In that moment when you talk to your kids and tell them, I’m not crying because I’m sad. I cry because I am happy. I think any parent could relate to that.

I didn’t know people could hear that. They seemed very sad to me, and when I told them I was retired, the three of them were crying too, because they thought I was sad because of it, but I really am not. And of course, a moment like this is very powerful in the arena. It was hard not to cry at some point, and it wasn’t just hard for them.

The world has dried up.

We have to recharge those tears.

I said, “It’s time to stop. I can feel it.” Is it mostly based on feeling like you can’t move the way you need to navigate a round anymore to compete?

This is part of it. It’s age too, let’s be honest. And when going to the end, I don’t see the goal. I’ve tried a lot in the past few years and that’s okay. As you know, everything is good. And it gets to a point where, you know, when I had the surgery last year, I knew it was going to be a long way back. It could take me probably a year.

So, of course, in my dream, I saw myself playing again, but I was very realistic about coming back. Number one, I did it for my personal life. I knew it was the right thing to do: Let’s fix this leg and all that. Therefore, I had to do a proper rehabilitation. If I just retire, I know I’m not going to rehabilitate properly. So, if I keep active and I’m still a professional tennis player, I know I’ll do it 100% right. And I keep the options open to hope I can get back to at least show tennis, at least 250 seconds and hopefully in the 500 and 1000 if all goes really well. And Grand Slam if magic happens.

Over time, I felt less and less chance that the knee was creating problems for me while I struggled for power. And that’s when I finally said, Look, it’s okay, I accept that. Because I left it all there. Nothing more to prove.

I’ve rarely shown it, but what percentage of matches have you played over the years that you’ve been feeling a little sore?

I think we all play sick and hurt. I’ve always had the impression that I can play through some pain, a lot of pain, like we all have to. But I think my body has always felt very good. I knew when I could force and when I had to be careful. And I’ve always been of the opinion that I’d rather take the rest at some point: give myself an extra week, an extra day, an extra hour, an extra month, whatever it is, and take it easy, go back to training and come back strong again. That’s why I tried to avoid any kind of injections and operations for the longest time until I had to have surgery in 2016.

I know you’ve been joking with your teammates in London about your lack of mobility, but are you confident now that you’ve played doubles that your body will allow you to play show tennis?

I have to go back to the drawing board now and see after this amazing weekend, what I have to do next.

I think it would be nice to have an exhibition match somehow, you know, and I thank the fans, because obviously the Laver Cup was already sold out before I knew I was going to retire. A lot of people would have loved to get more tickets and couldn’t, so I feel like maybe it would be good to have one or more farewell fairs, but I’m not sure if I can do that now. But obviously I’d like to run fairs down the road, take tennis to new places or bring it back to fun places where I enjoyed it.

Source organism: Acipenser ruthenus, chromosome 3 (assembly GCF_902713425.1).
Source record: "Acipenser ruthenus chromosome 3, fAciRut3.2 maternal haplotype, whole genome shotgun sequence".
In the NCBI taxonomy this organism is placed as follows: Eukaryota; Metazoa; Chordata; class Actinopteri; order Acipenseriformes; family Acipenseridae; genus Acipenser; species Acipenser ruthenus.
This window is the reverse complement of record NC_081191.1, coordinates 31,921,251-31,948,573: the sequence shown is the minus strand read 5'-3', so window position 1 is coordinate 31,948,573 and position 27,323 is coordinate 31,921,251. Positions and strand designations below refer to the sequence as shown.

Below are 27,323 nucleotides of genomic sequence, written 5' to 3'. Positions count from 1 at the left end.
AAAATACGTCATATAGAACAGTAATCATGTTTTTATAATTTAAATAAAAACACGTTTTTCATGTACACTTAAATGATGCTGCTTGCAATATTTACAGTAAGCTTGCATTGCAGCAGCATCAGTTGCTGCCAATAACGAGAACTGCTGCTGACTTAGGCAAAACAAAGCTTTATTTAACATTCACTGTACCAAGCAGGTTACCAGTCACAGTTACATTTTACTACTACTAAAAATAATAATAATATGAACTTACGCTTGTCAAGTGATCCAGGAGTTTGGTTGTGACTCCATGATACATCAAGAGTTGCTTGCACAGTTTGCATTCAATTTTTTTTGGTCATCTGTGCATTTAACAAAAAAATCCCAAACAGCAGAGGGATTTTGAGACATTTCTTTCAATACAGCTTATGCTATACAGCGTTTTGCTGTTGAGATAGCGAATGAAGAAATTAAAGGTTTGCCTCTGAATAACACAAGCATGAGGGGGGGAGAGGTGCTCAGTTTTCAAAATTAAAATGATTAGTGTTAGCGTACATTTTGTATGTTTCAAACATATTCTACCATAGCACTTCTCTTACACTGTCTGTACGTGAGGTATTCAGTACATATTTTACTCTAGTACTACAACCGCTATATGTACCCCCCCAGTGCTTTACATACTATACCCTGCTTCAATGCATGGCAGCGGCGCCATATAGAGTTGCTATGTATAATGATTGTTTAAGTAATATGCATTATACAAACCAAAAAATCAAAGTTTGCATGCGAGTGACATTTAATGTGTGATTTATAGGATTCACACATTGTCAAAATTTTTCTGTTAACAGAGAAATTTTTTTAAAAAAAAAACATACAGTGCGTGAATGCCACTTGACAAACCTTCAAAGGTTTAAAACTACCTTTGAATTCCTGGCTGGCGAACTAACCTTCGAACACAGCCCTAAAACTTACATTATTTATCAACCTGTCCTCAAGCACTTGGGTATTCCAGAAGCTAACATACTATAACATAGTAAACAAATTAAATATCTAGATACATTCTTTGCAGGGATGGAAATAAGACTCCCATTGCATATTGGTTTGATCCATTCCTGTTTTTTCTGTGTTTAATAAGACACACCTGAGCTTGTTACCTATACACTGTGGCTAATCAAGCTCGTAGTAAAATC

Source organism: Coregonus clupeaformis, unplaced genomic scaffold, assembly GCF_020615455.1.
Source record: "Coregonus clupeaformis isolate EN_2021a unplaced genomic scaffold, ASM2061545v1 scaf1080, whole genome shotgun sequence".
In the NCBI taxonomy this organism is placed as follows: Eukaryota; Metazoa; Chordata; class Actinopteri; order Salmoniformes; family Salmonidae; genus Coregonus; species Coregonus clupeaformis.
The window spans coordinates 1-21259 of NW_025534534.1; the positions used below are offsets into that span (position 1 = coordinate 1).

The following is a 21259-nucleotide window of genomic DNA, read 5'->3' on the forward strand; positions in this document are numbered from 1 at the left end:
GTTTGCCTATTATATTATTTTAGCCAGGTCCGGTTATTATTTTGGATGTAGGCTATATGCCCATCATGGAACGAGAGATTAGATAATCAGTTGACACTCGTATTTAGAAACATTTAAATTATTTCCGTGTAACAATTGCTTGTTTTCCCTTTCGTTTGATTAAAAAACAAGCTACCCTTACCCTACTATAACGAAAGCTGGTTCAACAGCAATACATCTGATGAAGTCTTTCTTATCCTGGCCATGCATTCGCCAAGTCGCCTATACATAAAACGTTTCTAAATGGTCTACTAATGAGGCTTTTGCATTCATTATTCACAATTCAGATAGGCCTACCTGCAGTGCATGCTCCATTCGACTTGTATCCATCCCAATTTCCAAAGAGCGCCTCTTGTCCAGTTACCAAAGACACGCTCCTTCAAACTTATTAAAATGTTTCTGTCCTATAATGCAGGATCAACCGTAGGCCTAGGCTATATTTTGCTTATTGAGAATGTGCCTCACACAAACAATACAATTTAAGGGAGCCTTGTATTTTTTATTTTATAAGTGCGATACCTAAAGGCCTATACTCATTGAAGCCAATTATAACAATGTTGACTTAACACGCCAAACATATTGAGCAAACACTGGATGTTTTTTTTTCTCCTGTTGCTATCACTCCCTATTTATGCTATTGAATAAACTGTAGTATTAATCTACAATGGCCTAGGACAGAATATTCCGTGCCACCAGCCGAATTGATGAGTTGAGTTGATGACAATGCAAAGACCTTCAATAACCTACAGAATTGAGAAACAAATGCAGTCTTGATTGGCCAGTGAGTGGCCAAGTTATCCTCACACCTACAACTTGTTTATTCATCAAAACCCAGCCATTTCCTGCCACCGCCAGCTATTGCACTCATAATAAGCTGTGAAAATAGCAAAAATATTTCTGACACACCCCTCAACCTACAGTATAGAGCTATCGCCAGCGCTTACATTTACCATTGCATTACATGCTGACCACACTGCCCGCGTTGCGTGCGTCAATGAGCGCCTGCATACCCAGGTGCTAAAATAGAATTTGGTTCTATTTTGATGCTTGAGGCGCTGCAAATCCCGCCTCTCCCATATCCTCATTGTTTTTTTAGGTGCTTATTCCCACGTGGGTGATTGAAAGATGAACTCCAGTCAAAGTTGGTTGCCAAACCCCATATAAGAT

When you walk away, do you see anyone playing the game like you?

not now. Obviously, he must be a one-handed man. By the way, no one needs to play like me. People also thought I was going to play like Pete Sampras, and I didn’t. I think everyone should be their own version of themselves. And not imitation, although copying is the biggest sign of flattery. But I hope they all find themselves, and tennis will be great. I am sure that I will always be the first fan of the game. And I’ll follow him, sometimes in the stands, sometimes on TV, but of course, I hope there’s enough one-handed, enough offensive tennis, enough flair. But I will sit back, relax and watch the game from a different angle.

Meanwhile, your opponents are playing. You said it’s important to retire first because you’re the oldest. Were you worried that Rafa would hit you this spring when he was considering retirement due to his foot problems?

I got scared of Murray too. I vividly remember when I saw him in the locker room in Australia in 2019 after the Bautista match [referring to Roberto Bautista Agut]. I remember him saying, “Maybe I’m done.” We were asked to make farewell videos; I had a chance to go. I went up to him and asked, “Are you really serious?” And I remember him saying to me, “Okay, with that thigh, I can’t play anymore.” Therefore, he knew that he was at a major crossroads in his life. But yeah, I’m glad I’m going first, because I’m supposed to go first. So, that’s why you feel good. And I hope they can all play as long as possible and squeeze that lemon. I really wish them the best.

Leave a Comment